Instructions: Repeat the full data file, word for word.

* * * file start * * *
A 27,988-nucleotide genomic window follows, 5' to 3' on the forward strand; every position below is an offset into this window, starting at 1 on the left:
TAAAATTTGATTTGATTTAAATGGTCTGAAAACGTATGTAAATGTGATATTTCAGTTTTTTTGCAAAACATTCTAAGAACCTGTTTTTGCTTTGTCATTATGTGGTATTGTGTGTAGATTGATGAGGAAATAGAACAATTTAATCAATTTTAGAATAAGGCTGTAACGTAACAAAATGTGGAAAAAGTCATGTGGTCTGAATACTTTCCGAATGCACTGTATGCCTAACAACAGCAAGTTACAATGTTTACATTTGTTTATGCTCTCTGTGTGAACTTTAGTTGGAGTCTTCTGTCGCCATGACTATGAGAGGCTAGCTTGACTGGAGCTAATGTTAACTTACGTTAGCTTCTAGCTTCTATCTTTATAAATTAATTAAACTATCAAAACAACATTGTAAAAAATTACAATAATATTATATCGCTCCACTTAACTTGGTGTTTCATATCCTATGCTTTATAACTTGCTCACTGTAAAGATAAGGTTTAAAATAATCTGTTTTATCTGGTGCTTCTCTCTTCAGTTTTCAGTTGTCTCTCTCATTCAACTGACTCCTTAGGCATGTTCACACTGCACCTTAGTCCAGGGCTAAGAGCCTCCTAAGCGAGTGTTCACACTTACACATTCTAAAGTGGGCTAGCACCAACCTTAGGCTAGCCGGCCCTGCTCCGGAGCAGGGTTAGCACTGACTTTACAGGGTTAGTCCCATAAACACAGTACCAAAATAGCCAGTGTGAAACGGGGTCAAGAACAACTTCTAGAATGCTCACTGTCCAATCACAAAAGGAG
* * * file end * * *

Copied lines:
A 27,988-nucleotide genomic window follows, 5' to 3' on the forward strand; every position below is an offset into this window, starting at 1 on the left:
TAAAATTTGATTTGATTTAAATGGTCTGAAAACGTATGTAAATGTGATATTTCAGTTTTTTTGCAAAACATTCTAAGAACCTGTTTTTGCTTTGTCATTATGTGGTATTGTGTGTAGATTGATGAGGAAATAGAACAATTTAATCAATTTTAGAATAAGGCTGTAACGTAACAAAATGTGGAAAAAGTCATGTGGTCTGAATACTTTCCGAATGCACTGTATGCCTAACAACAGCAAGTTACAATGTTTACATTTGTTTATGCTCTCTGTGTGAACTTTAGTTGGAGTCTTCTGTCGCCATGACTATGAGAGGCTAGCTTGACTGGAGCTAATGTTAACTTACGTTAGCTTCTAGCTTCTATCTTTATAAATTAATTAAACTATCAAAACAACATTGTAAAAAATTACAATAATATTATATCGCTCCACTTAACTTGGTGTTTCATATCCTATGCTTTATAACTTGCTCACTGTAAAGATAAGGTTTAAAATAATCTGTTTTATCTGGTGCTTCTCTCTTCAGTTTTCAGTTGTCTCTCTCATTCAACTGACTCCTTAGGCATGTTCACACTGCACCTTAGTCCAGGGCTAAGAGCCTCCTAAGCGAGTGTTCACACTTACACATTCTAAAGTGGGCTAGCACCAACCTTAGGCTAGCCGGCCCTGCTCCGGAGCAGGGTTAGCACTGACTTTACAGGGTTAGTCCCATAAACACAGTACCAAAATAGCCAGTGTGAAACGGGGTCAAGAACAACTTCTAGAATGCTCACTGTCCAATCACAAAAGGAG